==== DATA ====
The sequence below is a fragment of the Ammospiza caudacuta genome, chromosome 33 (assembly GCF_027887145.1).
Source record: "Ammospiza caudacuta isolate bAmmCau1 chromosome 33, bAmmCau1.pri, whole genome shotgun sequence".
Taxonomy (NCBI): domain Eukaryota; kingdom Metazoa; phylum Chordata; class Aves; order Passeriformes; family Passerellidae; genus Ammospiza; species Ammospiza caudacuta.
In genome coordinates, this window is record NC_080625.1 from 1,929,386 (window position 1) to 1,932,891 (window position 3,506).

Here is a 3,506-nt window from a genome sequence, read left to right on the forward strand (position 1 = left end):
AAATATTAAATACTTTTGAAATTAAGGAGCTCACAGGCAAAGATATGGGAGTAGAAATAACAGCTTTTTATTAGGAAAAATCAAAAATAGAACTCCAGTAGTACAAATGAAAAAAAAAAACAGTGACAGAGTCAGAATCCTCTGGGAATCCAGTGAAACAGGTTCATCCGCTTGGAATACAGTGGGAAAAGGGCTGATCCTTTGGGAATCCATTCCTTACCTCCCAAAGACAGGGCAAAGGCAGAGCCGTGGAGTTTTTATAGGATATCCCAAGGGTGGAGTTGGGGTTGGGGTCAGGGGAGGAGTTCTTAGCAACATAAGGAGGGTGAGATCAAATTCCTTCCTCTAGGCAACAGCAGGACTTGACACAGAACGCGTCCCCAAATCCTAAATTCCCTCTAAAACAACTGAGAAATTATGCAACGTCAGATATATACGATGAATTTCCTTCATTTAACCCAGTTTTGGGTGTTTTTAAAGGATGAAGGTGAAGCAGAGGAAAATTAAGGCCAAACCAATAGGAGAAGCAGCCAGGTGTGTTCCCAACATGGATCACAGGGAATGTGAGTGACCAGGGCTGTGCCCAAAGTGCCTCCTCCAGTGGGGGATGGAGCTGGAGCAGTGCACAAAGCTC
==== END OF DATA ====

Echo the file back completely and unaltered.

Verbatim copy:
The sequence below is a fragment of the Ammospiza caudacuta genome, chromosome 33 (assembly GCF_027887145.1).
Source record: "Ammospiza caudacuta isolate bAmmCau1 chromosome 33, bAmmCau1.pri, whole genome shotgun sequence".
Taxonomy (NCBI): domain Eukaryota; kingdom Metazoa; phylum Chordata; class Aves; order Passeriformes; family Passerellidae; genus Ammospiza; species Ammospiza caudacuta.
In genome coordinates, this window is record NC_080625.1 from 1,929,386 (window position 1) to 1,932,891 (window position 3,506).

Here is a 3,506-nt window from a genome sequence, read left to right on the forward strand (position 1 = left end):
AAATATTAAATACTTTTGAAATTAAGGAGCTCACAGGCAAAGATATGGGAGTAGAAATAACAGCTTTTTATTAGGAAAAATCAAAAATAGAACTCCAGTAGTACAAATGAAAAAAAAAAACAGTGACAGAGTCAGAATCCTCTGGGAATCCAGTGAAACAGGTTCATCCGCTTGGAATACAGTGGGAAAAGGGCTGATCCTTTGGGAATCCATTCCTTACCTCCCAAAGACAGGGCAAAGGCAGAGCCGTGGAGTTTTTATAGGATATCCCAAGGGTGGAGTTGGGGTTGGGGTCAGGGGAGGAGTTCTTAGCAACATAAGGAGGGTGAGATCAAATTCCTTCCTCTAGGCAACAGCAGGACTTGACACAGAACGCGTCCCCAAATCCTAAATTCCCTCTAAAACAACTGAGAAATTATGCAACGTCAGATATATACGATGAATTTCCTTCATTTAACCCAGTTTTGGGTGTTTTTAAAGGATGAAGGTGAAGCAGAGGAAAATTAAGGCCAAACCAATAGGAGAAGCAGCCAGGTGTGTTCCCAACATGGATCACAGGGAATGTGAGTGACCAGGGCTGTGCCCAAAGTGCCTCCTCCAGTGGGGGATGGAGCTGGAGCAGTGCACAAAGCTC